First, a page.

Carol Ralph lives and breaths the natural world, and delights in sharing her immense knowledge with a great many in our community and beyond. She is also a natural-born teacher. Many of you will recognize Carol as the face of the local chapter of the California Native Plant Society (CNPS) for nearly two decades. As chapter president, she is the spirited and welcoming host of our monthly programs. She also has led hundreds of CNPS field trips over the years, and for those partaking in the Annual Humboldt County Wildflower Show, she frequently has been the first person to greet visitors at the door.
Carol’s sustained contributions locally to environmental education and public enjoyment of our natural surroundings on the North Coast are legendary, and in my view without equal. But that’s just part of her fascinating story.
While Carol wears more hats for CNPS than she cares to admit, or probably would like, her husband CJ can attest to the fact her first love is field trips, and sharing our incredible botanical diversity on the North Coast with others. Some of that love I’m sure can be traced to her rather unusual childhood. Her father was Oliver Payne Pearson, noted mammologist and Director of the Museum of Vertebrate Zoology at UC Berkeley. Like Carol, Dr. Pearson was an avid field biologist, as well as a self-described “original hippy,” who in the early 1950s outfitted a van and packed his young family off on collecting forays across the backcountry of South America. One of those trips even provided Carol with inspiration for a later scientific paper—a treatise on a cushion plant, Azorella, native to the high Andes. The paper includes a delightful picture of Carol, age 4, perched atop a 3,000-year-old, house-size cushion plant. Her mother, Anita Kelley Pearson, was also a mammologist and herpetologist at U.C. Berkeley, and well-published in her fields of expertise.
Not surprisingly, Carol pursued a science education, receiving her PhD from Cornell University, working with the large milkweed bug. During grad school she published multiple papers on the milkweed bug, bird distribution and ecology while in Colombia, and on sparrows at the Point Reyes Bird Observatory. Her extensive record of technical writing in many of the best scientific journals came as a surprise to me, both in the wide subject matter (wow, she’s not just a botanist!) and the fact that, until now, I had only appreciated her gift for elegant, lay writing style that she uses to great advantage in our CNPS newsletters.
Carol and CJ Ralph started their family in Hawaii in the early 1980’s, and in 1983 purchased the Lanphere homestead on the coastal dunes west of Arcata. Hortense Lanphere was a local celebrity known for her early efforts to protect the fragile coastal dunes from marauding vehicles. She later deeded the dunes to The Nature Conservancy (eventually added to the Humboldt Bay National Wildlife Refuge). Lanphere’s recollections from her days wielding a shotgun in the dunes were put into popular book form by Carol and CJ, entitled “Bedlam on the Slough.” Still, for many of us in the botanical community in the 1980s, well aware of CJ’s ongoing bird research, Carol remained somewhat of a mystery. For many years Carol was preoccupied raising two sons—Peter, currently a professor at the University of Oregon, and Duncan, a research biologist. All that changed in 1998 when her eldest son turned 18, and Carol joined the CNPS board.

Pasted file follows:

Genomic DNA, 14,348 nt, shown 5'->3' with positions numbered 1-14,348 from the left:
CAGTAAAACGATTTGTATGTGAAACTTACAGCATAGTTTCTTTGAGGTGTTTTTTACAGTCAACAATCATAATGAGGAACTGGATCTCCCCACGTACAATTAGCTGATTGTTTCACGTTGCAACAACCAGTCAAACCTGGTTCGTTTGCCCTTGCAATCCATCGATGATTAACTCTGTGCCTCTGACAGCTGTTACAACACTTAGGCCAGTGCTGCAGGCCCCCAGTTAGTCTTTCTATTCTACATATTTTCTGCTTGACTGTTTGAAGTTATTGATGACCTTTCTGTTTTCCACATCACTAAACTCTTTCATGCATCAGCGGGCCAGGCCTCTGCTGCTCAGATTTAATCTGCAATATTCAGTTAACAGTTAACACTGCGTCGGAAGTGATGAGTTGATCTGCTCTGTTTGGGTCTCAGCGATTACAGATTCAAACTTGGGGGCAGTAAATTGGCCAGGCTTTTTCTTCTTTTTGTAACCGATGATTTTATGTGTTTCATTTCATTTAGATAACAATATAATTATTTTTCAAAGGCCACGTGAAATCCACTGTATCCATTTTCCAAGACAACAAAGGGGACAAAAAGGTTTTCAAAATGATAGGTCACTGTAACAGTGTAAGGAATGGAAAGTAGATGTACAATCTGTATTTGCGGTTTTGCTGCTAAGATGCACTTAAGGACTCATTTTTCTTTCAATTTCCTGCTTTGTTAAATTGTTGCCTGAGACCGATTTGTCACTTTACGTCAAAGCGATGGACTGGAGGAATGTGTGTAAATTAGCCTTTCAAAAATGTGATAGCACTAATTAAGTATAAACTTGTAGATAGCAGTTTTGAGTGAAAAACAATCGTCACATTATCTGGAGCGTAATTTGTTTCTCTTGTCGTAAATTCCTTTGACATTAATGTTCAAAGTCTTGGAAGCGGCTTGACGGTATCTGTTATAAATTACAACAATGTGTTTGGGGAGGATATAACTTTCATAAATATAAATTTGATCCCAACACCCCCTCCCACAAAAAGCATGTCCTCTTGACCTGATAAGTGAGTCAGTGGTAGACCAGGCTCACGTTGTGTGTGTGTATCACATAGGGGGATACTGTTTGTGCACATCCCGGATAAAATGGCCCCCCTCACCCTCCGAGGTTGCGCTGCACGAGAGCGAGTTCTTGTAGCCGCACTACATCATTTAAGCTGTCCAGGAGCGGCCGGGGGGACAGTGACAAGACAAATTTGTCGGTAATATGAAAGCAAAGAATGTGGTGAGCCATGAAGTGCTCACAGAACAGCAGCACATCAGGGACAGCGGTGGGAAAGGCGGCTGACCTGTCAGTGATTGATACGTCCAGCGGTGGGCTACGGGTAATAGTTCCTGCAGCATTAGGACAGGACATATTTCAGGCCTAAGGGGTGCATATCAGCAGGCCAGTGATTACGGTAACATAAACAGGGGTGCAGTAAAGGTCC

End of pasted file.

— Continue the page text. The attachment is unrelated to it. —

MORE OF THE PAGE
By 2003, she was our chapter president, and remains so to this day (comprising a full third of our chapter existence, but who’s counting?). She has led us through a period of unprecedented success in fulfilling our mission as the premier, non-profit advocate for science-based conservation and management of our native flora.
Some of the other CNPS activities Carol has helped spearhead include our native plant gardening consultation service, community native plant gardens, our native plant nursery and annual plant sales, and a group working to establish hiking trails at Horse Mountain. She not only leads most of our monthly field trips, but also follows up with several field trip reports in each of our bimonthly newsletters, the Darlingtonia, along with frequent articles highlighting native species, conservation, and other topics.
In 2005, she joined with others in acquiring land in rural Humboldt County that supported the entire global population of a threatened species of wild (two-flowered) pea (Lathyrus biflorus). Now covered under a conservation easement, that property will be managed in perpetuity for the benefit of the pea. While Carol has volunteered for many other local non-profits, she is—to our great satisfaction—CNPS’ prized secret weapon.
If all this weren’t enough, in 1981 Carol and CJ joined wildlife colleagues in what has become a life-long effort to restore Moturoa Island, a severely degraded, 200-hectare isle just off the coast of northern New Zealand. Carol assumed the role of restoration botanist, helping inventory the island species, exotic removal, and native plant propagation and planting efforts. CJ suggests this is really where she honed her botanical skills above all else.
Beyond her immense energy, dedication, patience, and other leadership skills, Carol is all around a really nice person (NOTE: nothing to do with the fabulous campfire berry cobbler she occasionally conjures up on overnight fieldtrips). For so many reasons, she is truly a Kin to the Earth, and—lucky for us—“Kin to the North Coast.”